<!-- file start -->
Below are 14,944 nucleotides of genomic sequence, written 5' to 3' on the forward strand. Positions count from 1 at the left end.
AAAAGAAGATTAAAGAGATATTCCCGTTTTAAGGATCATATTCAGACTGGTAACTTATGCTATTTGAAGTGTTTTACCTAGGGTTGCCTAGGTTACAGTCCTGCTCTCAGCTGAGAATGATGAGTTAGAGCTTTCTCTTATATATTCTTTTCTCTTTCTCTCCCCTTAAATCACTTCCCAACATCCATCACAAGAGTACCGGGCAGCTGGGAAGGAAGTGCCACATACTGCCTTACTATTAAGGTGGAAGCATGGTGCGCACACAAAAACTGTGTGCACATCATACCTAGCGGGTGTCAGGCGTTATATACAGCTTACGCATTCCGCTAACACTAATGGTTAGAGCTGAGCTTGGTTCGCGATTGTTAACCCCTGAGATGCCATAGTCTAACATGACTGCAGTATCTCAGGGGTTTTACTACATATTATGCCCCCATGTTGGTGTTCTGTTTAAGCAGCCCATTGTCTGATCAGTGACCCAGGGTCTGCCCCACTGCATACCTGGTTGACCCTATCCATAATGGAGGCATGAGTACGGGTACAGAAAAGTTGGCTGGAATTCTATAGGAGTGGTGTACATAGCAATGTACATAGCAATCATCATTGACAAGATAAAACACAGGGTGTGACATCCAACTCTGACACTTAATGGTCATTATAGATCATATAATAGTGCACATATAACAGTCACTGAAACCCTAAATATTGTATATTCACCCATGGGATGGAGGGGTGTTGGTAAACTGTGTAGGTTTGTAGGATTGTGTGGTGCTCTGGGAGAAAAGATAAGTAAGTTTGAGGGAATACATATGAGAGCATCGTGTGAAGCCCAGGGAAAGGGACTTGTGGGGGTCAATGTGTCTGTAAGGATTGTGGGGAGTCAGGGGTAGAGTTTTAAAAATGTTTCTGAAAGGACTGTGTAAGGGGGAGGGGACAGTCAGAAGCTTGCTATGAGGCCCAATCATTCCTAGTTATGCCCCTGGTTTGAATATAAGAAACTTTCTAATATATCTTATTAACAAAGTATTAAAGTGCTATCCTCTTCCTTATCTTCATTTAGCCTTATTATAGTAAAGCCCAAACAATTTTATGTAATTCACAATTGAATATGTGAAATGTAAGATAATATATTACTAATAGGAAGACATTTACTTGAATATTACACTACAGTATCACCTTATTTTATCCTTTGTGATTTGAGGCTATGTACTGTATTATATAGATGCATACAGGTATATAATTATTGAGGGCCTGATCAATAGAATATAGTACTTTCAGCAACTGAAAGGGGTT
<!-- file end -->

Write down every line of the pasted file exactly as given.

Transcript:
Below are 14,944 nucleotides of genomic sequence, written 5' to 3' on the forward strand. Positions count from 1 at the left end.
AAAAGAAGATTAAAGAGATATTCCCGTTTTAAGGATCATATTCAGACTGGTAACTTATGCTATTTGAAGTGTTTTACCTAGGGTTGCCTAGGTTACAGTCCTGCTCTCAGCTGAGAATGATGAGTTAGAGCTTTCTCTTATATATTCTTTTCTCTTTCTCTCCCCTTAAATCACTTCCCAACATCCATCACAAGAGTACCGGGCAGCTGGGAAGGAAGTGCCACATACTGCCTTACTATTAAGGTGGAAGCATGGTGCGCACACAAAAACTGTGTGCACATCATACCTAGCGGGTGTCAGGCGTTATATACAGCTTACGCATTCCGCTAACACTAATGGTTAGAGCTGAGCTTGGTTCGCGATTGTTAACCCCTGAGATGCCATAGTCTAACATGACTGCAGTATCTCAGGGGTTTTACTACATATTATGCCCCCATGTTGGTGTTCTGTTTAAGCAGCCCATTGTCTGATCAGTGACCCAGGGTCTGCCCCACTGCATACCTGGTTGACCCTATCCATAATGGAGGCATGAGTACGGGTACAGAAAAGTTGGCTGGAATTCTATAGGAGTGGTGTACATAGCAATGTACATAGCAATCATCATTGACAAGATAAAACACAGGGTGTGACATCCAACTCTGACACTTAATGGTCATTATAGATCATATAATAGTGCACATATAACAGTCACTGAAACCCTAAATATTGTATATTCACCCATGGGATGGAGGGGTGTTGGTAAACTGTGTAGGTTTGTAGGATTGTGTGGTGCTCTGGGAGAAAAGATAAGTAAGTTTGAGGGAATACATATGAGAGCATCGTGTGAAGCCCAGGGAAAGGGACTTGTGGGGGTCAATGTGTCTGTAAGGATTGTGGGGAGTCAGGGGTAGAGTTTTAAAAATGTTTCTGAAAGGACTGTGTAAGGGGGAGGGGACAGTCAGAAGCTTGCTATGAGGCCCAATCATTCCTAGTTATGCCCCTGGTTTGAATATAAGAAACTTTCTAATATATCTTATTAACAAAGTATTAAAGTGCTATCCTCTTCCTTATCTTCATTTAGCCTTATTATAGTAAAGCCCAAACAATTTTATGTAATTCACAATTGAATATGTGAAATGTAAGATAATATATTACTAATAGGAAGACATTTACTTGAATATTACACTACAGTATCACCTTATTTTATCCTTTGTGATTTGAGGCTATGTACTGTATTATATAGATGCATACAGGTATATAATTATTGAGGGCCTGATCAATAGAATATAGTACTTTCAGCAACTGAAAGGGGTT